CORNELIUS NC. On Monday, September 16th, camera crews were ready when the Cornelius Town Board meeting was called to order. The cause: Town Commissioners were set to hear the Cornelius Educational Options Study Commission (CEOSC) Presentation. The reason: explore options to to mitigate projected student growth in the area in light of CMS’ lack of new construction planned in the area.


Commission created in 2018

CEOSC chair Jack Higgins outlined commission’s mission and options. It was created in October of 2018 in response to Charlotte Mecklenburg Schools (CMS) Municipal Concerns Act. The act instructs CMS to prioritize capital projects (e.g. new construction) in areas that do not have the legal ability to create municipal charter schools over the next 15 years. This right was granted to Cornelius and Huntersville by the state earlier in 2018.


The five options were:

  1. Do nothing
  2. Partner with CMS
  3. Open/operate municipal charter schools
  4. Partner with an existing charter school
  5. Create a new Local Education Area (LEA, i.e. school district)


Large increase in student population projected

With projections calling for a 10,000 student capacity increase for the North Mecklenburg area, option 1 was not favored.


Partnerships (options 2 and 4) were not heavily explored due to a legal inability for existing charter schools to change their charters, for municipal constraints, and a lack of willingness for CMS officials to meet with the commission.


Municipal charter school not feasible

When discussing the feasibility of opening and operating a municipal charter school, CEOSC member Cynthia Bush [shown above] highlighted a lack of suitable town-owned properties large enough to house a school. As such, the town would need to rent local property.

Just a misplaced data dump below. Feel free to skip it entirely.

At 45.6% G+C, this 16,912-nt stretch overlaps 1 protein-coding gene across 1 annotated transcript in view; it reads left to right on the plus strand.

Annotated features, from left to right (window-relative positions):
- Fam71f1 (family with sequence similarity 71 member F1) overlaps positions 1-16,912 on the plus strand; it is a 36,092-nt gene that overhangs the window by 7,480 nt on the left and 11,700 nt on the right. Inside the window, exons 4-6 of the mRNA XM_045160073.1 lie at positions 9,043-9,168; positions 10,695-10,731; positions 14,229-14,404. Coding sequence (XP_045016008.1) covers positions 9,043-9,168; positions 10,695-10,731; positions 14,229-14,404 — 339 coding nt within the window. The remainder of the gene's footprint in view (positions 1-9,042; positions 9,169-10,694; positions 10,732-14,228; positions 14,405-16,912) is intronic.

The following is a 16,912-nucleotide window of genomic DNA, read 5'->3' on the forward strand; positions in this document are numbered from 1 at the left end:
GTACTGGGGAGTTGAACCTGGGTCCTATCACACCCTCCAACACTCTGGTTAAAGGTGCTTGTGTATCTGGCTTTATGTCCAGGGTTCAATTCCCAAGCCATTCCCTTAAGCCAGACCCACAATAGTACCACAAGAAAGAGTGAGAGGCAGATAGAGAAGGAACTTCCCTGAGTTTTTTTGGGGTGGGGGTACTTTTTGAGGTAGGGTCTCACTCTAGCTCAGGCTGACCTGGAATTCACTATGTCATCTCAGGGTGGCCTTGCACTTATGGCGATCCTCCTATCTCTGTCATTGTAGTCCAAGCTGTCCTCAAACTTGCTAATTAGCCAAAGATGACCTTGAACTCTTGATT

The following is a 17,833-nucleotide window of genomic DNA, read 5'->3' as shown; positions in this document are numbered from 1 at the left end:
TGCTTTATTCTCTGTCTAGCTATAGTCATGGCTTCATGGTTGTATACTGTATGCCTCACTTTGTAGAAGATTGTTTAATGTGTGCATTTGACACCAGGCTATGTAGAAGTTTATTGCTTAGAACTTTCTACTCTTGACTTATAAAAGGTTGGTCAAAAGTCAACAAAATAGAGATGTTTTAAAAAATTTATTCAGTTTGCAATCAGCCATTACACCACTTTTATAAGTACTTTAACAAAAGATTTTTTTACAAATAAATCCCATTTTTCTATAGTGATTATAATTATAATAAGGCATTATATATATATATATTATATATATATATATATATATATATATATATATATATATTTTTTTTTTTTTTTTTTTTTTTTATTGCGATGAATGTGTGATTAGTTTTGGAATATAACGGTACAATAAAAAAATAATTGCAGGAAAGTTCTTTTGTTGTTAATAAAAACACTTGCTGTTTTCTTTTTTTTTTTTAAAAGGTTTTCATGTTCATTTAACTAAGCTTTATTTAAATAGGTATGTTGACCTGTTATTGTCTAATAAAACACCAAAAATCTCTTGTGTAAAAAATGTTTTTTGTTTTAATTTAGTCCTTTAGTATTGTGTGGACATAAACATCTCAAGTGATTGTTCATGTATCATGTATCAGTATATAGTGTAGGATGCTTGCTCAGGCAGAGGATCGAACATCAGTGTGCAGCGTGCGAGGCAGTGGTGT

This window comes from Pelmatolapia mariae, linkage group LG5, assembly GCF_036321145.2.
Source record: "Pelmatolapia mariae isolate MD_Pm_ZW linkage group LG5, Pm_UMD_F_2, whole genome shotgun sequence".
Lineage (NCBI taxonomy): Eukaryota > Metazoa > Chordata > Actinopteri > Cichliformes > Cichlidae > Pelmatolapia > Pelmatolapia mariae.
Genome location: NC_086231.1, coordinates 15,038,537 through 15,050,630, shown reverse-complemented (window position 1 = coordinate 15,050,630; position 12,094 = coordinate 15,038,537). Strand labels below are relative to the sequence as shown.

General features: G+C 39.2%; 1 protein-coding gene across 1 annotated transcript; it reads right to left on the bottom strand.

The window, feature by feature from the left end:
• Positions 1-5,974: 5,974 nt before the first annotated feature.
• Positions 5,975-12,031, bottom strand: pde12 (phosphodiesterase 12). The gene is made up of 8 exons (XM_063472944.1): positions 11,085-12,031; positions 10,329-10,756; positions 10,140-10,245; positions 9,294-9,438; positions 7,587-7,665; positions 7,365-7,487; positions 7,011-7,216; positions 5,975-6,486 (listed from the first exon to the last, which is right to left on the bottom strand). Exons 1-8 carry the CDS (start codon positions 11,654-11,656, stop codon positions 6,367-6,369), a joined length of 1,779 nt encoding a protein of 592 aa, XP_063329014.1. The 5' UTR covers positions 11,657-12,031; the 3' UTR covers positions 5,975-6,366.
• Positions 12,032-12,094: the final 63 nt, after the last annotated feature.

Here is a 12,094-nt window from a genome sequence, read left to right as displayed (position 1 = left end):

While tax revenue would cover the approximate $1 million/ year cost of operations for such a school, the town would need to come up with that number for startup costs to establish a school before students were enrolled and those funds would become available. Bush also pointed out that, due to Cornelius having the least student growth of the North Mecklenburg area, the town would be in effect subsidizing Huntersville and Davidson.


Local Education Area (LEA) option

The option that garnered the most attention was the creation of a new Local Education Area. Town Commissioner Kurt Naas, also a member of CEOSC, led the discussion of political and legal hurdles; specifically new legislation by the state and CMS ownership of titles for existing area schools.


While Naas pointed out that the “last time a district divided [in North Carolina] was in 1957”, it is important to note the rational there was a separate Indian school in Warren County. Naas suggested that any work towards a separate LEA should follow existing boundaries in CMS for the North Mecklenburg area. Commissioner Dave Gilroy declared a new LEA as the “perfect solution” and that, although he is a big fan of CMS, its size “defies common sense.” Mayor Woody Washam continued to request a repeal of the Municipal Concerns Act and declared that now is “not the time but we may come to it in the future” when considering a new LEA and continued dialogue with CMS is key.


Read the full report

The full CEOSC report can be found here:



Brenton C Davis


Brenton C. Davis: Raised in the area, I have recently returned after time spent in Chicago, New York, and Washington D.C., I hope to bring a level of attention to local matters that are important to our citizens and neighbors.